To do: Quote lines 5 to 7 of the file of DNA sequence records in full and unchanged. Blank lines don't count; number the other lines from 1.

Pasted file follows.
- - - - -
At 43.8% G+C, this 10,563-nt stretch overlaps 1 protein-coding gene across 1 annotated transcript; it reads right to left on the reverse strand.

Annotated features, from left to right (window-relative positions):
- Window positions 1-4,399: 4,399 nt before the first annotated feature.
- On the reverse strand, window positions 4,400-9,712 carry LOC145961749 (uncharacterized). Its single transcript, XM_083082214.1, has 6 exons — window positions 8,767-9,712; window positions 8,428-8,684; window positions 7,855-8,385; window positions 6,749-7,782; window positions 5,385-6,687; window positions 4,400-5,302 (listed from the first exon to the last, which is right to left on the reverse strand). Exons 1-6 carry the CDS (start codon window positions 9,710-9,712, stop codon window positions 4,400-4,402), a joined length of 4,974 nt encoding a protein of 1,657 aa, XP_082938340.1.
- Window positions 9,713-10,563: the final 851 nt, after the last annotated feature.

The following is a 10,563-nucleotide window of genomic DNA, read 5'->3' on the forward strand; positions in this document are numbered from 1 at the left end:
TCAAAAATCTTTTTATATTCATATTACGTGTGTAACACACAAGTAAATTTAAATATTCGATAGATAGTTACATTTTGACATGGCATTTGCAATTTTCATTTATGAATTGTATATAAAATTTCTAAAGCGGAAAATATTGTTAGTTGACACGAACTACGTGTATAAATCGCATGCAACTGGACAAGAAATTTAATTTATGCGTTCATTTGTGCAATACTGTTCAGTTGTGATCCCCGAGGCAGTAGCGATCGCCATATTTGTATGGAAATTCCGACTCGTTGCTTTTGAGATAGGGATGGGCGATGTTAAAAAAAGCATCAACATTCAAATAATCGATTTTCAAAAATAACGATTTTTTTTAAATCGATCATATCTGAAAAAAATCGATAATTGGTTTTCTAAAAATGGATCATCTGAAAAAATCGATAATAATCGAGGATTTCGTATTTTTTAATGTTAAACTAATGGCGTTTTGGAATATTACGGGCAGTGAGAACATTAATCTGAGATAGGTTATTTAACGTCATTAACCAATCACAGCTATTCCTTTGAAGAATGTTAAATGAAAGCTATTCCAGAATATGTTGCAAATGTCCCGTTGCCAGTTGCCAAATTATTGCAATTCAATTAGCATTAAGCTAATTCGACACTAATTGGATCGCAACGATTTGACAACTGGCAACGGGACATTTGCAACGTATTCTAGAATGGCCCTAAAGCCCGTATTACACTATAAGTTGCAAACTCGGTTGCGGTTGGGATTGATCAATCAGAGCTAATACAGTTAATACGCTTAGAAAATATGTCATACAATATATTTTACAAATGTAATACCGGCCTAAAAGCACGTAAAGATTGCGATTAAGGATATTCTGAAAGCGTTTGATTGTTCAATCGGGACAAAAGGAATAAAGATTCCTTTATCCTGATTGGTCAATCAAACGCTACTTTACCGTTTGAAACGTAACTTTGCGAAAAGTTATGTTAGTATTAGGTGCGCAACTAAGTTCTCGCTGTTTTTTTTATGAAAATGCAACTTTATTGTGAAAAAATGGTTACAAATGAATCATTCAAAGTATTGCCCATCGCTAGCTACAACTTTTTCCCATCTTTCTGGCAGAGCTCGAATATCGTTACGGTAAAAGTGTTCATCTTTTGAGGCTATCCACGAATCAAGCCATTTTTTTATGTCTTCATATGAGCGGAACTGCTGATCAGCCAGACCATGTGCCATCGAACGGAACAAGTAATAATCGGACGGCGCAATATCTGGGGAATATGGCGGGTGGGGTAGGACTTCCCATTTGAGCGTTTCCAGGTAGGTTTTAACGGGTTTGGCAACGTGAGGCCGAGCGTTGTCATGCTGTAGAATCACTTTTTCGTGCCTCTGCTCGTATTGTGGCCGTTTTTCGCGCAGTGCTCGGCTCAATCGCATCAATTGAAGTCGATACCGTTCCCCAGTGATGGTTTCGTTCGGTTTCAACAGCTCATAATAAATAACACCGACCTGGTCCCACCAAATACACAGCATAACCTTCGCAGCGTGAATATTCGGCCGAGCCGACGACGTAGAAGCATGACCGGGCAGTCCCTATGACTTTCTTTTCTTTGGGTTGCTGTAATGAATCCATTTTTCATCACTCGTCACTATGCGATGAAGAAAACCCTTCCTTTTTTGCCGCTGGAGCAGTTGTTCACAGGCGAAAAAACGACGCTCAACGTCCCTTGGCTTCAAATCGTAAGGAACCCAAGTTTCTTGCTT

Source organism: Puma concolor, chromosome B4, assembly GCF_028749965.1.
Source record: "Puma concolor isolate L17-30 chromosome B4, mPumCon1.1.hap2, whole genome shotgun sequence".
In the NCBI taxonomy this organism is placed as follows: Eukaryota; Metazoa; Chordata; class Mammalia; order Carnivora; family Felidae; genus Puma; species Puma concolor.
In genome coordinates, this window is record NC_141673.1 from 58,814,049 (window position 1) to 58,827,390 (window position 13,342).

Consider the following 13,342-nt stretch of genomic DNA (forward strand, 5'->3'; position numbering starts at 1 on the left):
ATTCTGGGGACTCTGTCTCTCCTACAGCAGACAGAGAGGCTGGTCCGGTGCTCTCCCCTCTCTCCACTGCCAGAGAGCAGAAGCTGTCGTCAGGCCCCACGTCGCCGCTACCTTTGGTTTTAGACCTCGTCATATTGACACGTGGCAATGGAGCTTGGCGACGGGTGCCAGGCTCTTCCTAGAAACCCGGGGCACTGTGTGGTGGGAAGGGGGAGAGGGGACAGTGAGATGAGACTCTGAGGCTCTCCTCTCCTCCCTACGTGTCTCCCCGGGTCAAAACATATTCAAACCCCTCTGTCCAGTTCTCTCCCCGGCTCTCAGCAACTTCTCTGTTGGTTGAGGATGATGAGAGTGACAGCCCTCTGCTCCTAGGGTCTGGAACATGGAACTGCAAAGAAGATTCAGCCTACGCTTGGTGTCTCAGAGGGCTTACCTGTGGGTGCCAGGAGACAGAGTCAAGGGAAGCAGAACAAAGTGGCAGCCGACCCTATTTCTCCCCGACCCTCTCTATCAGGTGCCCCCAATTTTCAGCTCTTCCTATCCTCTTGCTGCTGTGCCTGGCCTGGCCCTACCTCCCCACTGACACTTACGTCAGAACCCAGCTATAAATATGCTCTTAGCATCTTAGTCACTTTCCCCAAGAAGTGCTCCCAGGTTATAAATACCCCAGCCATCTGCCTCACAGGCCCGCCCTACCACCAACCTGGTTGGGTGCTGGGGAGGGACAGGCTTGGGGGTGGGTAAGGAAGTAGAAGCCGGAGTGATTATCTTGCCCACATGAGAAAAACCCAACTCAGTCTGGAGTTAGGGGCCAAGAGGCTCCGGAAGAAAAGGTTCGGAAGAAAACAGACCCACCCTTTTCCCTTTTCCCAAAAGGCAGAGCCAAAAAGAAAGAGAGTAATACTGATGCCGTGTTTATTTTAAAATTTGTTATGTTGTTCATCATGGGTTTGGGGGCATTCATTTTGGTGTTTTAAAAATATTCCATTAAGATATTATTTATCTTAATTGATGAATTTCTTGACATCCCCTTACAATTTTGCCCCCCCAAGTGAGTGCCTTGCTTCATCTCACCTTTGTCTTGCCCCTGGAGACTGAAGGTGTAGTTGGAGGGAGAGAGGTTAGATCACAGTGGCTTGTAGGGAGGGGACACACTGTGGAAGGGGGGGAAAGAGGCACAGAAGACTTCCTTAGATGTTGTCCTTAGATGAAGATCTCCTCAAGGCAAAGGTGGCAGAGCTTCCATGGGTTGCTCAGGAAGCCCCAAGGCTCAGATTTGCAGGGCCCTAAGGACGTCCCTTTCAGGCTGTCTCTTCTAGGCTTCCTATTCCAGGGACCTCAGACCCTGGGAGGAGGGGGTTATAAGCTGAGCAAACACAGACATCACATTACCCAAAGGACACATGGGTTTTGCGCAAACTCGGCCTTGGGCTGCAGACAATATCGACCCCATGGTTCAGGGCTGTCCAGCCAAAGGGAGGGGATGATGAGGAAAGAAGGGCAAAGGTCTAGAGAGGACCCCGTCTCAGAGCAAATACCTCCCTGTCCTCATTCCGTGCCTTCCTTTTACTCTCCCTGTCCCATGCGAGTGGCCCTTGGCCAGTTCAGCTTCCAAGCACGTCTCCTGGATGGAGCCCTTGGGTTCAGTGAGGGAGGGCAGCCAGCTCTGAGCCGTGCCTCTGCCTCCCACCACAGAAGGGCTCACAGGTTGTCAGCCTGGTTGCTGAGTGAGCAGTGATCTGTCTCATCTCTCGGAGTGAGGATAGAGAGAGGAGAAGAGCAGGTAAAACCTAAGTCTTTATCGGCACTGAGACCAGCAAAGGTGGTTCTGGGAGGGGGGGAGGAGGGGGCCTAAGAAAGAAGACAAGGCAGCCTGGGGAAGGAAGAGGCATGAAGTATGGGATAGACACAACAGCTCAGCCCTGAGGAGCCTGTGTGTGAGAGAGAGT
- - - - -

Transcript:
- Window positions 9,713-10,563: the final 851 nt, after the last annotated feature.

The following is a 10,563-nucleotide window of genomic DNA, read 5'->3' on the forward strand; positions in this document are numbered from 1 at the left end:
TCAAAAATCTTTTTATATTCATATTACGTGTGTAACACACAAGTAAATTTAAATATTCGATAGATAGTTACATTTTGACATGGCATTTGCAATTTTCATTTATGAATTGTATATAAAATTTCTAAAGCGGAAAATATTGTTAGTTGACACGAACTACGTGTATAAATCGCATGCAACTGGACAAGAAATTTAATTTATGCGTTCATTTGTGCAATACTGTTCAGTTGTGATCCCCGAGGCAGTAGCGATCGCCATATTTGTATGGAAATTCCGACTCGTTGCTTTTGAGATAGGGATGGGCGATGTTAAAAAAAGCATCAACATTCAAATAATCGATTTTCAAAAATAACGATTTTTTTTAAATCGATCATATCTGAAAAAAATCGATAATTGGTTTTCTAAAAATGGATCATCTGAAAAAATCGATAATAATCGAGGATTTCGTATTTTTTAATGTTAAACTAATGGCGTTTTGGAATATTACGGGCAGTGAGAACATTAATCTGAGATAGGTTATTTAACGTCATTAACCAATCACAGCTATTCCTTTGAAGAATGTTAAATGAAAGCTATTCCAGAATATGTTGCAAATGTCCCGTTGCCAGTTGCCAAATTATTGCAATTCAATTAGCATTAAGCTAATTCGACACTAATTGGATCGCAACGATTTGACAACTGGCAACGGGACATTTGCAACGTATTCTAGAATGGCCCTAAAGCCCGTATTACACTATAAGTTGCAAACTCGGTTGCGGTTGGGATTGATCAATCAGAGCTAATACAGTTAATACGCTTAGAAAATATGTCATACAATATATTTTACAAATGTAATACCGGCCTAAAAGCACGTAAAGATTGCGATTAAGGATATTCTGAAAGCGTTTGATTGTTCAATCGGGACAAAAGGAATAAAGATTCCTTTATCCTGATTGGTCAATCAAACGCTACTTTACCGTTTGAAACGTAACTTTGCGAAAAGTTATGTTAGTATTAGGTGCGCAACTAAGTTCTCGCTGTTTTTTTTATGAAAATGCAACTTTATTGTGAAAAAATGGTTACAAATGAATCATTCAAAGTATTGCCCATCGCTAGCTACAACTTTTTCCCATCTTTCTGGCAGAGCTCGAATATCGTTACGGTAAAAGTGTTCATCTTTTGAGGCTATCCACGAATCAAGCCATTTTTTTATGTCTTCATATGAGCGGAACTGCTGATCAGCCAGACCATGTGCCATCGAACGGAACAAGTAATAATCGGACGGCGCAATATCTGGGGAATATGGCGGGTGGGGTAGGACTTCCCATTTGAGCGTTTCCAGGTAGGTTTTAACGGGTTTGGCAACGTGAGGCCGAGCGTTGTCATGCTGTAGAATCACTTTTTCGTGCCTCTGCTCGTATTGTGGCCGTTTTTCGCGCAGTGCTCGGCTCAATCGCATCAATTGAAGTCGATACCGTTCCCCAGTGATGGTTTCGTTCGGTTTCAACAGCTCATAATAAATAACACCGACCTGGTCCCACCAAATACACAGCATAACCTTCGCAGCGTGAATATTCGGCCGAGCCGACGACGTAGAAGCATGACCGGGCAGTCCCTATGACTTTCTTTTCTTTGGGTTGCTGTAATGAATCCATTTTTCATCACTCGTCACTATGCGATGAAGAAAACCCTTCCTTTTTTGCCGCTGGAGCAGTTGTTCACAGGCGAAAAAACGACGCTCAACGTCCCTTGGCTTCAAATCGTAAGGAACCCAAGTTTCTTGCTT